Reading one day to his wife from an insipid English novel, Cooper remarked in disgust that he could write a better book himself. His wife challenged him to do so--and he did.
After an initial failure, Cooper launched out upon an illustrious career in 1821 with his second novel, The Spy--an absorbing tale of the American Revolution.
His stories of the sea were meritorious and popular, but his fame rests most enduringly on the Leatherstocking Tales.
A deadeye rifleman named Natty Bumppo, one of nature's noblemen, meets with Indians in stirring adventures like The Last of the Mohicans. James Fenimore Cooper's novels had a wide sale among Europeans, some of whom came to think of all American people as born with tomahawk in hand.
Actually Cooper was exploring the viability and destiny of America's republican experiment, by contrasting the values of "natural men," children of the wooded wilderness, with the artificiality of modern civilization.
A third member of the Knickerbocker group in New York was the belated Puritan William Cullen Bryant (1794-1878), transplanted from Massachusetts.
At age sixteen he wrote the meditative and melancholy "Thanatopsis" (published in 1817), which was one of the first high-quality poems produced in the United States.
Critics could hardly believe that it had been written on "this side of the water."
Although Bryant continued with poetry, he was forced to make his living by editing the influential New York Evening Post.
For over fifty years he set a model for journalism that was dignified, liberal, and high-minded."
Early Americans, confronted with pioneering problems, were more interested in practical gad gets than in pure science.
Thomas Jefferson, for example, was a gifted amateur inventor who won a gold medal for a new type of plow.
Noteworthy also were the writings of the mathematician Nathaniel Bowditch (1733-1838) on practical navigation and of the oceanographer Matthew F. Maury (1806-1873) on ocean winds and currents.
These writers promoted safety, speed, and economy.
But as far as basic science was concerned, Americans were best known for borrowing and adapting the findings of Europeans.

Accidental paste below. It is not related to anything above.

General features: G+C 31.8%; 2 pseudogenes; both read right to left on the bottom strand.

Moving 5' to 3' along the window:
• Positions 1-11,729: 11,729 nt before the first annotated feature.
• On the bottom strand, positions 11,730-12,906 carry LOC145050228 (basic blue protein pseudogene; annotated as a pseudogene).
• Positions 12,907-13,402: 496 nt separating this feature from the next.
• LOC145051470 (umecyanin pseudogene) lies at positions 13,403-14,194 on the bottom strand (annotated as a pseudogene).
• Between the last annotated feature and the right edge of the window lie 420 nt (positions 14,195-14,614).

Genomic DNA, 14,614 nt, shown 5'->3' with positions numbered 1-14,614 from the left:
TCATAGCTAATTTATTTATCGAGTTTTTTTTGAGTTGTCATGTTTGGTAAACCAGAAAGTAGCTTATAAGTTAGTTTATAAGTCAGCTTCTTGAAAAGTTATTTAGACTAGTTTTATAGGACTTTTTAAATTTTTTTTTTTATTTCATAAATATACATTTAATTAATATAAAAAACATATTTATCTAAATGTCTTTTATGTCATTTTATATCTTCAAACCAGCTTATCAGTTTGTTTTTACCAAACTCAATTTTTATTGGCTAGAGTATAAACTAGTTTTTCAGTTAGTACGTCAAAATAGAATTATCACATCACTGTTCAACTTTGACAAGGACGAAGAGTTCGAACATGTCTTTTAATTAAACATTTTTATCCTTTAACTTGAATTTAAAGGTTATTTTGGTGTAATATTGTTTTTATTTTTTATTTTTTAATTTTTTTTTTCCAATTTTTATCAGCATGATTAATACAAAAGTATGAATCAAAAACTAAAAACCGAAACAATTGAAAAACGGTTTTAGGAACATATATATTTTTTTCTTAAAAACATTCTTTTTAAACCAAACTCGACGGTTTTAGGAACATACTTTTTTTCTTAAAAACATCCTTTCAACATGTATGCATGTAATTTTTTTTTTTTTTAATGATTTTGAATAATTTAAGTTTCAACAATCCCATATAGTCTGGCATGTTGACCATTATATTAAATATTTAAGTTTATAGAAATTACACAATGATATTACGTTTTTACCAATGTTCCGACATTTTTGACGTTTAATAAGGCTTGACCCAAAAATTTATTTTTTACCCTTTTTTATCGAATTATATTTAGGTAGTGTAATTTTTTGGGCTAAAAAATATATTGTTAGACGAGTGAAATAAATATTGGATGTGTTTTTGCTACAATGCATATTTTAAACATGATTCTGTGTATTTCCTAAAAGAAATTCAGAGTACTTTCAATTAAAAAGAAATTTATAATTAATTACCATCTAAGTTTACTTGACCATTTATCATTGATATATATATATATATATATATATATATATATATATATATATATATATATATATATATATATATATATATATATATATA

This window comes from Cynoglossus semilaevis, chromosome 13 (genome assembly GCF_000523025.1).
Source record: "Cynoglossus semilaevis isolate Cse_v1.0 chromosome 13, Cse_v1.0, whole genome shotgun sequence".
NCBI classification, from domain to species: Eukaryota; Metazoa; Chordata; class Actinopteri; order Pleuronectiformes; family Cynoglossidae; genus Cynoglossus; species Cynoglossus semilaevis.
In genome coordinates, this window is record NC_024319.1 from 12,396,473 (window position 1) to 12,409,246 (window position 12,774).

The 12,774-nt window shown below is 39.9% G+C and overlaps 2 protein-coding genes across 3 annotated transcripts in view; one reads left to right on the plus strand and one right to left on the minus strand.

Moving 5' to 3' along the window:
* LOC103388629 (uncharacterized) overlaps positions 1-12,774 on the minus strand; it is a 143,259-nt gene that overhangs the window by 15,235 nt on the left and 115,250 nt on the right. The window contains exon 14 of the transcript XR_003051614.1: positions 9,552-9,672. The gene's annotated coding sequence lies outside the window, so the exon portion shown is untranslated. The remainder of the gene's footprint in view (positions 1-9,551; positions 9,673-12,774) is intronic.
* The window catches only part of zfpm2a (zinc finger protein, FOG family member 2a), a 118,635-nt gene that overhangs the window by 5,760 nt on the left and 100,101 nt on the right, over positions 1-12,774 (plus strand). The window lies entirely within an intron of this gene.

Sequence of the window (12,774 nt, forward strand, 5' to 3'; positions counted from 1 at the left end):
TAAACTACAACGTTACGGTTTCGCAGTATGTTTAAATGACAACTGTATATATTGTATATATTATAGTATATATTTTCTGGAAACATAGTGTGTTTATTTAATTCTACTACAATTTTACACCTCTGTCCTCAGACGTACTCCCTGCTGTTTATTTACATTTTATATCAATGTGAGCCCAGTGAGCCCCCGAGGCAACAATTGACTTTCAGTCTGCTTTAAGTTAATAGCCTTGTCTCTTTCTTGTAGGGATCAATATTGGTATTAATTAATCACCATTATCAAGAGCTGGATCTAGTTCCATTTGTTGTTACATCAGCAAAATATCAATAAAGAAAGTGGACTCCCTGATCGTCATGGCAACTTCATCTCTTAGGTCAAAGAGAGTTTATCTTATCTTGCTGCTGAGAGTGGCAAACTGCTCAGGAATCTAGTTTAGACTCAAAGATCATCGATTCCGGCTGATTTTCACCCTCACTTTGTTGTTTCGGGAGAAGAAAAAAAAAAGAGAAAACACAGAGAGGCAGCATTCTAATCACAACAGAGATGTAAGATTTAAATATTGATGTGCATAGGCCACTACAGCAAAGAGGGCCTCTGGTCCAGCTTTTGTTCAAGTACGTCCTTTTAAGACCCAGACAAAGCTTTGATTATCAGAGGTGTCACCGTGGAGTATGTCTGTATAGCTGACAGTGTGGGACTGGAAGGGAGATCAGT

Yet the Republic was not without scientific talent.
The most influential American scientist of the first half of the nineteenth century was Professor Benjamin Silliman (1779-1864), a pioneer chemist and geologist who taught and wrote brilliantly at Yale College for more than fifty years.
Professor Louis Agassiz (1807-1873), a distinguished French-Swiss immigrant, served for a quarter of a century at Harvard College.
A path-breaking student of biology who sometimes carried snakes in his pockets, he insisted on original research and deplored the overemphasis on memory work.
Professor Asa Gray (1810-1888) of Harvard College, the Columbus of American botany, published over 350 books, monographs, and papers.
His textbooks set new standards for clarity and interest.
Lovers of American bird lore owed much to the French-descended naturalist John J. Audubon (1785-1851), who painted wild fowl in their natural habitat.
His magnificently illustrated Birds of America attained considerable popularity.
The Audubon Society for the protection of birds was named after him, although as a young man he shot much feathered game for sport.
Medicine in America, despite a steady growth of medical schools, was still primitive by modern standards.
Bleeding remained a common remedy. Plagues of smallpox were still dreaded, and the terrible yellow fever epidemic of 1793 in Philadelphia took several thousand lives.
"Bring out your dead!" was the daily cry of the drivers of the death wagons.
People everywhere complained of ill health--malaria, the "rheumatics," the "miseries," and the chills.
Illness often resulted from improper diet, hurried eating, perspiring and cooling off too rapidly, and ignorance of germs and sanitation.
"We was sick every fall, regular," wrote the mother of the future President Garfield.
Life expectancy was still dismayingly short--about forty years for a white person born in 1850, and less for blacks.
The suffering from decayed or ulcerated teeth was enormous; tooth extraction was often practiced by the muscular village blacksmith.